A new economic alliance Turkey should lead
Increasingly we live in an age of acronyms, knowing the abbreviations better than the full titles. We just concluded the “G-20” Summit in Cannes, the meeting of the biggest economies that accomplished little. Next week will be the “APEC” summit in Honolulu, which groups the leading Asian economies and may accomplish more. There are many others, from the faltering “EU” to the famous “BRICs” to the obscure “Turkic Council” to the emergent “Eurasian Union” at the behest of Russia.
Might we not create one more which I will call the “MOM-33”? It would make more sense than any of those to which I allude above.
I give this acronym to a grouping I bumped across in a series of essays by a team at the Booz & Company consulting group led by Richard Shediac. They call it the “Momentum Group,” those 33 countries – including Turkey – that stand to reap the greatest gains from a fleeting reality that demographers call the “demographic dividend.” These are available for the effort of a Google search. For readers interested in a deeper look at the issue, another important piece of work is C.K. Prahalad’s “The Fortune at the Bottom of the Pyramid” (Wharton School Publishing, 2005).
I turn to this topic amid the wave of essays marking the world’s crossing of the 7 billion population line last week.
In all the prognosticating on the increasingly crowded planet, the point of the more thoughtful is that the numbers of people are immaterial. It is economic, environmental and social policies that will make us or break us.
To simplify greatly, we are generally familiar with the dilemmas of aging populations like those of Germany or Japan. Similarly, many of us are quick to point out that Turkey is “young,” and hence more “dynamic.”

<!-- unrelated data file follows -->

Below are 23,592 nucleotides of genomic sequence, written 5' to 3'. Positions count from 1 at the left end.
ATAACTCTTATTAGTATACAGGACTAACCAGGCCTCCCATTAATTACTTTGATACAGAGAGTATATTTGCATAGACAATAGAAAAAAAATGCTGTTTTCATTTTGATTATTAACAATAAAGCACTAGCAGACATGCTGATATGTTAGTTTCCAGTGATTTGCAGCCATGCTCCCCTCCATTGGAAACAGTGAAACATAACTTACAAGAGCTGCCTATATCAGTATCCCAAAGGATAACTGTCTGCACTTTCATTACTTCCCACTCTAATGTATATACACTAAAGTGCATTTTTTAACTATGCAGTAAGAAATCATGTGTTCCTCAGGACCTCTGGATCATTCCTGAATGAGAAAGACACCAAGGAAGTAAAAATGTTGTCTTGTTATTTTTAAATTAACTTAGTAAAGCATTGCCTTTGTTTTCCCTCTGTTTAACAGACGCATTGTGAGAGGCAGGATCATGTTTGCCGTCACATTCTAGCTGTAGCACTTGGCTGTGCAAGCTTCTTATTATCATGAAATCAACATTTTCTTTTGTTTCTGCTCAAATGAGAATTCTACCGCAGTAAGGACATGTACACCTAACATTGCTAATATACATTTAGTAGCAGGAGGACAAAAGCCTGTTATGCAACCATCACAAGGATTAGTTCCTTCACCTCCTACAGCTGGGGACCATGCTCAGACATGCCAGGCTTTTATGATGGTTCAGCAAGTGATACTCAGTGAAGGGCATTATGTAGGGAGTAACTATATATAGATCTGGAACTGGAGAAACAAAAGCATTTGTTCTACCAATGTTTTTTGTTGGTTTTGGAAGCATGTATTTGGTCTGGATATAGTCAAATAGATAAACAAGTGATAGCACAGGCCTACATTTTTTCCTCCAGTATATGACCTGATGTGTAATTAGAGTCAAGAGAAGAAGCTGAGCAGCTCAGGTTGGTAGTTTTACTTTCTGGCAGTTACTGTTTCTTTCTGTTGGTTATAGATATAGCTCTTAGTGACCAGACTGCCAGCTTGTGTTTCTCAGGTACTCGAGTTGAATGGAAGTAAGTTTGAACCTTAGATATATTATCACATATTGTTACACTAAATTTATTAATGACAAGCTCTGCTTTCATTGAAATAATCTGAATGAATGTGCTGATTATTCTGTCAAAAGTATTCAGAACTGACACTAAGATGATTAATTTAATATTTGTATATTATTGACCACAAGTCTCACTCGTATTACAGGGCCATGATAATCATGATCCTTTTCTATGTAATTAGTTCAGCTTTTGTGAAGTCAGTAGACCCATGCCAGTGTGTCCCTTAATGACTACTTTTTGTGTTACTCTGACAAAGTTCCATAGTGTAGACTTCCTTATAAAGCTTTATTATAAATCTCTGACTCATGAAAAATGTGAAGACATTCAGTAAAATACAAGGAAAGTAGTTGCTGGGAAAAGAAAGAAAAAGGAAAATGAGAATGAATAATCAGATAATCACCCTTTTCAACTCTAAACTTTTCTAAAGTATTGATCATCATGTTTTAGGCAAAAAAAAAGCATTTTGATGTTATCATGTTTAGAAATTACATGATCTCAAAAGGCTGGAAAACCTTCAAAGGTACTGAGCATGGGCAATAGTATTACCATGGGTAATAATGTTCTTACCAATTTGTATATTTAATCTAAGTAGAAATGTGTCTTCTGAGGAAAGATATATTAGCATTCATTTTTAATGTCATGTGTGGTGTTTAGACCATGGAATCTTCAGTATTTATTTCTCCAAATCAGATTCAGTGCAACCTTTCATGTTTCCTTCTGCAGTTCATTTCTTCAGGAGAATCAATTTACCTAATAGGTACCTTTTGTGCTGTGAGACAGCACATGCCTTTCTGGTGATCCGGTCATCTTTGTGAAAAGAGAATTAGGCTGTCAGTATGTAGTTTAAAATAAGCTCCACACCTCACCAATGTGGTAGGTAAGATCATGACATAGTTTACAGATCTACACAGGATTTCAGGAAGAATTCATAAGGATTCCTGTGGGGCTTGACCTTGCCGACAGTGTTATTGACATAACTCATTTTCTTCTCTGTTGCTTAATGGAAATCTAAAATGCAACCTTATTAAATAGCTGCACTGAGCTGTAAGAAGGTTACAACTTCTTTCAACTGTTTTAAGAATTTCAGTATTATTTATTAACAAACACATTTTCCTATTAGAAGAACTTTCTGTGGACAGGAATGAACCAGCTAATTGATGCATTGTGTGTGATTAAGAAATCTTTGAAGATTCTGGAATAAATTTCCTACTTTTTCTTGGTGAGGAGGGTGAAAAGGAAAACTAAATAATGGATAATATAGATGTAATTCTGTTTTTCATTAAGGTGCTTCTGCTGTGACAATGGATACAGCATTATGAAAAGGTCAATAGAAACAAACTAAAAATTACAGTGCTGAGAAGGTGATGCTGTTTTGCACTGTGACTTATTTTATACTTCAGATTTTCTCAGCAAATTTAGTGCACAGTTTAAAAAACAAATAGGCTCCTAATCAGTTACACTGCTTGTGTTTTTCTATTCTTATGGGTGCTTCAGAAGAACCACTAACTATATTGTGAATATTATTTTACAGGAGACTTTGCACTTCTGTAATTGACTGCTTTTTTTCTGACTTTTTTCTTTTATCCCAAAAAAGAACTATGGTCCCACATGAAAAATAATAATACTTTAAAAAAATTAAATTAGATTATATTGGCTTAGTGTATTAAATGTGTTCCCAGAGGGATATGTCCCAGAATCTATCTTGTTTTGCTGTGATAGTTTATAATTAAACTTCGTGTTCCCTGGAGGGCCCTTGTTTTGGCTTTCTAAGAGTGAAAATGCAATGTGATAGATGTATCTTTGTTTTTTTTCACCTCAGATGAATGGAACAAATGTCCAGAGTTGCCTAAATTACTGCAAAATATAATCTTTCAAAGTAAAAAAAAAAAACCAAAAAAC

What tends to get overlooked is the “arc of dependency.” All societies go through a period of a young population that is largely dependent on the number of older workers. Like an “S” pushed over on its face, however, this trend line reverses on itself, with overall “dependency rates” then tracking upward again. Now the young must tend to the old. That 10 to 20 year moment in the middle is where the action is. Among these “Momentum Group” countries, India is about to join them, exiting the “Nascent Group.” China is about to move out to an unknown future. Turkey has another decade or so, along with places like Indonesia and Brazil. Upon exit there are really two clubs: the “Advanced Developed” like the Europeans, who at least invested in education and productivity in the good times. The other group is those like Russia, which will be “Developed” but without the skills to compete economically over the long term.
Economic growth is easiest when a country is at the bottom of this curve. It gets tougher as you move up the right of my toppled “S.” At that point, the first policy impulse is to try to extend the life of the “dividend” by delaying retirement ages. Any Greek can explain.
A better bet is increased labor productivity, a focus on competitiveness, planning on pension schemes, a serious environmental policy and, above all, intensive investment in education.
Turkey can go it alone. Or, she might consider teaming up with the “MOM-33.”